In accordance with PL 105-277 and PL 105-368, IOM appointed the Committee on Gulf War and Health: Infectious Diseases and tasked it to review, evaluate, and summarize the peer-reviewed scientific and medical literature on long-term adverse health outcomes associated with selected infectious diseases pertinent to service in the Gulf War. The infectious diseases can include, but are not limited to, pathogenic Escherichia coli infection, shigellosis, leishmaniasis, and sand fly fever.
VA is also concerned about potential long-term adverse health outcomes of infectious diseases in veterans of OEF and OIF. As of October 2005, about 1.2 million US troops have been deployed to OEF or OIF (see Figure 1.2). VA asked IOM to evaluate infectious diseases pertinent to service in OEF and OIF.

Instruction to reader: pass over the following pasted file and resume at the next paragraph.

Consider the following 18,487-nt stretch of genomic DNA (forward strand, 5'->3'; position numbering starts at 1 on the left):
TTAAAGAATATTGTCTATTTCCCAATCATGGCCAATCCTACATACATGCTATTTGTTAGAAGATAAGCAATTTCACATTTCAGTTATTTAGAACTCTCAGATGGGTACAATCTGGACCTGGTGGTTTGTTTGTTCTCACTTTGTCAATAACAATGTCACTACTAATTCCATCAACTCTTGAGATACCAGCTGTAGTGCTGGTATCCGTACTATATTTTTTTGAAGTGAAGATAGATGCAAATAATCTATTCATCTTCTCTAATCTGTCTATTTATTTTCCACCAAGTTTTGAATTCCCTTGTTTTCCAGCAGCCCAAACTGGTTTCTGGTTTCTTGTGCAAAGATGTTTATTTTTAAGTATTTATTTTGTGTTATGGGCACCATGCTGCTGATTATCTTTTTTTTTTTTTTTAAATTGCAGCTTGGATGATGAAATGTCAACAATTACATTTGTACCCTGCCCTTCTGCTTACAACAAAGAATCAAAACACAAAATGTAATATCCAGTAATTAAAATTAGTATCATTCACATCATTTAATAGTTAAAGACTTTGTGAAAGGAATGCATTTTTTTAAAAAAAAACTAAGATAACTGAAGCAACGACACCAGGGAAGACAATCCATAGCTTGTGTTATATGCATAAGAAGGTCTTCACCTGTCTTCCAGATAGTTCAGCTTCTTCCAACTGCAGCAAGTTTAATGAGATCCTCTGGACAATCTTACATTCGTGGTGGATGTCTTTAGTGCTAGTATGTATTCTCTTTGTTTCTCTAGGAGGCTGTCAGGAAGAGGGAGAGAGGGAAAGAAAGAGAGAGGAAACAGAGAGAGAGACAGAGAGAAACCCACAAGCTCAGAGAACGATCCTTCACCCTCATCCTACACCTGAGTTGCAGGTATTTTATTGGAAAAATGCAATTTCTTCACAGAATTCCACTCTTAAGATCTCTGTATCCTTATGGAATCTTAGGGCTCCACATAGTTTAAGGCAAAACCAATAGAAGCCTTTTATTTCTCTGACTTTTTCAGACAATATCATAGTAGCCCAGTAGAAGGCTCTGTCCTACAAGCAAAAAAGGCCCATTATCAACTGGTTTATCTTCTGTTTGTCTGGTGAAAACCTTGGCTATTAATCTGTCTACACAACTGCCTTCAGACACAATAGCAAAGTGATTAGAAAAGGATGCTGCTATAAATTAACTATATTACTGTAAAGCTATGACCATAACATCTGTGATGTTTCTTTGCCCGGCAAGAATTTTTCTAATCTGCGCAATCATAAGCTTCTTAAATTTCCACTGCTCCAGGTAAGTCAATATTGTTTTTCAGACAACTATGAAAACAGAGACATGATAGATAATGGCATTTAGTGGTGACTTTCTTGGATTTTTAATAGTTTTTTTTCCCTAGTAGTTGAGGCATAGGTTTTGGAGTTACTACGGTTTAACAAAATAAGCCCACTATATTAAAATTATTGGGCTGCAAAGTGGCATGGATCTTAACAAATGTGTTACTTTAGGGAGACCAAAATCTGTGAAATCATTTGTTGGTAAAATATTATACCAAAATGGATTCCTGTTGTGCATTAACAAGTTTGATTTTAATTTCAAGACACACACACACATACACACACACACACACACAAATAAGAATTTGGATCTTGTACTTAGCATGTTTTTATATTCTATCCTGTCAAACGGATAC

It should be noted that the charge to IOM was not to determine whether a unique Gulf War syndrome or Gulf War illness exists or to make judgments about whether individual veterans were exposed to specific pathogens. Nor was the charge to focus on broader issues, such as the potential costs of compensation for veterans or policy regarding compensation; such decisions are the responsibility of the secretary of veterans affairs.